I've been using fmincon (interior-point, bounded, with no nonlinear constraints, not specifying a gradient) for an optimization problem. I've had great success with the method and spent much time reading the literature before coming to the final decision to use this algorithm to assist me in solving my optimization problem.
I have setup the problem such that the objective function is normalized by it's initial value so that it starts from 1 with a goal of going to 0. My parameters that I am passing are unitless, and can be thought of as a percent running from 2 (200%) to 0 (0%) and starting at 1 (100%).
Recently, I have needed to push the optimization a bit since as I modify my problem, I encounter parameters that are slightly less sensitive than what I have been dealing with in the past.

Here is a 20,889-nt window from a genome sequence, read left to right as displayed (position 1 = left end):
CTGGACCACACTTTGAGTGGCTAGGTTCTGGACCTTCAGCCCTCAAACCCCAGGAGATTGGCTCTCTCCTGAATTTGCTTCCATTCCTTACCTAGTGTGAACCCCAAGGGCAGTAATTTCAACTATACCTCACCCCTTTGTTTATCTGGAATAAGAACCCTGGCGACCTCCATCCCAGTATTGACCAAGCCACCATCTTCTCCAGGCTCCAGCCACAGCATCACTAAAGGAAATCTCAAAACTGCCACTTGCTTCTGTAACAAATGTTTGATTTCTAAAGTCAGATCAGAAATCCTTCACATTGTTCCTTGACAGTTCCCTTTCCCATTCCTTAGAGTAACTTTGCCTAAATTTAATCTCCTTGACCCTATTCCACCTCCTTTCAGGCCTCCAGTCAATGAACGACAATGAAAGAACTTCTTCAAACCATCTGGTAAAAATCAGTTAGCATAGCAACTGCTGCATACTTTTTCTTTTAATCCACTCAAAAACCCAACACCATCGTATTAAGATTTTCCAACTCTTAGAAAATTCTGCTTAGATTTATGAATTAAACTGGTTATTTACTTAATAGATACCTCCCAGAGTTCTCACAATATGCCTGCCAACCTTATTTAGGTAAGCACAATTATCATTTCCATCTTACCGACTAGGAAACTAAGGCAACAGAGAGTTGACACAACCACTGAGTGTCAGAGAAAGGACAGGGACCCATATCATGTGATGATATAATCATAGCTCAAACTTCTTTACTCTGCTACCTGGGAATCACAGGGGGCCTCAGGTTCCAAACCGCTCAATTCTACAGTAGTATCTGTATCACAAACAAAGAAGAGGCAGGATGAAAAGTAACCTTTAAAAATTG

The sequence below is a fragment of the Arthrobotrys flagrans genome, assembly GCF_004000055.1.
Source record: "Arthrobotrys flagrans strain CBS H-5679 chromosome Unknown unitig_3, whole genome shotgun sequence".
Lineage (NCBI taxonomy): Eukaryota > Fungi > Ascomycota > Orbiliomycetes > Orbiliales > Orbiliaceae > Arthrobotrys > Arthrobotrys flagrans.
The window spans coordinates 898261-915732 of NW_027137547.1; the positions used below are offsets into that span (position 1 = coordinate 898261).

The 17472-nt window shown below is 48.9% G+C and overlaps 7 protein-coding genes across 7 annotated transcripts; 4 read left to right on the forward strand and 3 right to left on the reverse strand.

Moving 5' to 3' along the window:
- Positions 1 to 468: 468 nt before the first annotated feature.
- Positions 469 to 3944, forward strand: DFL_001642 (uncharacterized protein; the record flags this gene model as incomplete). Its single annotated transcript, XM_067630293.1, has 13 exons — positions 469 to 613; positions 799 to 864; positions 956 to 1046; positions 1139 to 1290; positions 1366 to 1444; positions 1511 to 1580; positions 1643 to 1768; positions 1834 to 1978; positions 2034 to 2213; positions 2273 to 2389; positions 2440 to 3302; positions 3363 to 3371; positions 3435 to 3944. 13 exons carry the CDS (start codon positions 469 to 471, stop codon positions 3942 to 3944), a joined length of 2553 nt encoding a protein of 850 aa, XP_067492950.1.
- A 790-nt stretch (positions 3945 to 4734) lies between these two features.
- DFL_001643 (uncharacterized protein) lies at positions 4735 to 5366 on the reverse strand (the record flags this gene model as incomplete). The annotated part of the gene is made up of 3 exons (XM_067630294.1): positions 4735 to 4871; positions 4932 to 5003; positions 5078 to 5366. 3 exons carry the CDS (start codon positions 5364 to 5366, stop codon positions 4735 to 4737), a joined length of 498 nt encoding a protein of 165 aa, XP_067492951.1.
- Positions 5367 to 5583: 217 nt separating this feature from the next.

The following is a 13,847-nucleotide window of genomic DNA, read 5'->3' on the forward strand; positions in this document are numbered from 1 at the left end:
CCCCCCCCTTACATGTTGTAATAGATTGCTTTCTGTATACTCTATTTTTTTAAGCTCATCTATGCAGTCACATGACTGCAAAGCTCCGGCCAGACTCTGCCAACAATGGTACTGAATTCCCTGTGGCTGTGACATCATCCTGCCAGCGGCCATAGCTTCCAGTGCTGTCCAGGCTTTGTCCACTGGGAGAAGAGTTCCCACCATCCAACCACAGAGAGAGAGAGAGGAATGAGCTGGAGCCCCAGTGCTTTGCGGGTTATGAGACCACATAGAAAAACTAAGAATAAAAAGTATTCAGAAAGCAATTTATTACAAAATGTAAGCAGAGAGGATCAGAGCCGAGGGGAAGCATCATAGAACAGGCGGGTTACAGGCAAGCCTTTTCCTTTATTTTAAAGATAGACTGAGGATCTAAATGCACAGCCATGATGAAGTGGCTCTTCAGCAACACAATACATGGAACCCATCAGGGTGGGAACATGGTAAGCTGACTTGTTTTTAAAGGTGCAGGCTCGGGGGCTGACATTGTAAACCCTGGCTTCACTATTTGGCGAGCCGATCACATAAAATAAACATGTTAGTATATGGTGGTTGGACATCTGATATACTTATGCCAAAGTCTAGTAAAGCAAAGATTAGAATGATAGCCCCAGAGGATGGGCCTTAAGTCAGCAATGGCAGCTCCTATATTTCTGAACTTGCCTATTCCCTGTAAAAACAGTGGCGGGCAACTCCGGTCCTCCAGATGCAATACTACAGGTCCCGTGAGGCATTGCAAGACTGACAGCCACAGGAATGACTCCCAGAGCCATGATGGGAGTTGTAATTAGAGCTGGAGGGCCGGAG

Typically, the constraints on the problem I have set are delta(x) (TolX) = 1e-4 which ends up being one hundredth of a percent and delta(f) (TolCon) = 1e-8 (which is TolX^2).
This led me to believe that I have been specifying TolCon wrong all along, what I wanted to specify was a tolerance to constrain the change in the objective function. Looking further into the material online, I found that TolCon was the "tolerance on the constraint violation".
So I thought I have been doing it wrong all along and removed specifying TolCon and specified TolFun as 1e-8 and the optimization stopped even sooner than before, since the default for TolCon is 1e-6.
So my question is, why isn't TolFun seeming to be what it appears to be in the graph (http://www.mathworks.com/help/optim/ug/tolfuntolx.png), and what is TolCon doing? I'm nowhere near the bounds of the problem when it stops. And what specifically is the "constraint violation" that TolCon is controlling? The optimization seems to be prematurely stopping due to the TolCon constraint but I don't want to change the value for that without knowing exactly what it's controlling.